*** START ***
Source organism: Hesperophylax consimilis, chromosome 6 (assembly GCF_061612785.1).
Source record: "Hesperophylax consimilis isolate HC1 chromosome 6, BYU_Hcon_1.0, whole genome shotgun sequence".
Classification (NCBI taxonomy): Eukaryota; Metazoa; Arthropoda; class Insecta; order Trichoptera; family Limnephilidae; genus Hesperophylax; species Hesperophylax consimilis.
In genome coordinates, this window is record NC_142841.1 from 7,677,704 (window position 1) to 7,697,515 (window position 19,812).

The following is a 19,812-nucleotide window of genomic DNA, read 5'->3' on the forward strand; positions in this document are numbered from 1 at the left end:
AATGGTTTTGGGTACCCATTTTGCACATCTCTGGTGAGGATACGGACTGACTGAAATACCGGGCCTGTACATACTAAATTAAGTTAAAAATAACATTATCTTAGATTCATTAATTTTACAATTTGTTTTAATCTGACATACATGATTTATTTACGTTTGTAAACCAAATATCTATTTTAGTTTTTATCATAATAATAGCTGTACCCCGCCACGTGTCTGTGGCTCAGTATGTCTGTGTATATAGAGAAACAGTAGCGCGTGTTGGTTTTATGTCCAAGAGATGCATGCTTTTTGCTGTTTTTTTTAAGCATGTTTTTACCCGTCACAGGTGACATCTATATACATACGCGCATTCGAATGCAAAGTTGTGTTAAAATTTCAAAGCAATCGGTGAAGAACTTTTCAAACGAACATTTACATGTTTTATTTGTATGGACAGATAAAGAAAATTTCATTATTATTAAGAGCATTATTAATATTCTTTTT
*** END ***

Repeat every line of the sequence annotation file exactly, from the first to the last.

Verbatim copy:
Source organism: Hesperophylax consimilis, chromosome 6 (assembly GCF_061612785.1).
Source record: "Hesperophylax consimilis isolate HC1 chromosome 6, BYU_Hcon_1.0, whole genome shotgun sequence".
Classification (NCBI taxonomy): Eukaryota; Metazoa; Arthropoda; class Insecta; order Trichoptera; family Limnephilidae; genus Hesperophylax; species Hesperophylax consimilis.
In genome coordinates, this window is record NC_142841.1 from 7,677,704 (window position 1) to 7,697,515 (window position 19,812).

The following is a 19,812-nucleotide window of genomic DNA, read 5'->3' on the forward strand; positions in this document are numbered from 1 at the left end:
AATGGTTTTGGGTACCCATTTTGCACATCTCTGGTGAGGATACGGACTGACTGAAATACCGGGCCTGTACATACTAAATTAAGTTAAAAATAACATTATCTTAGATTCATTAATTTTACAATTTGTTTTAATCTGACATACATGATTTATTTACGTTTGTAAACCAAATATCTATTTTAGTTTTTATCATAATAATAGCTGTACCCCGCCACGTGTCTGTGGCTCAGTATGTCTGTGTATATAGAGAAACAGTAGCGCGTGTTGGTTTTATGTCCAAGAGATGCATGCTTTTTGCTGTTTTTTTTAAGCATGTTTTTACCCGTCACAGGTGACATCTATATACATACGCGCATTCGAATGCAAAGTTGTGTTAAAATTTCAAAGCAATCGGTGAAGAACTTTTCAAACGAACATTTACATGTTTTATTTGTATGGACAGATAAAGAAAATTTCATTATTATTAAGAGCATTATTAATATTCTTTTT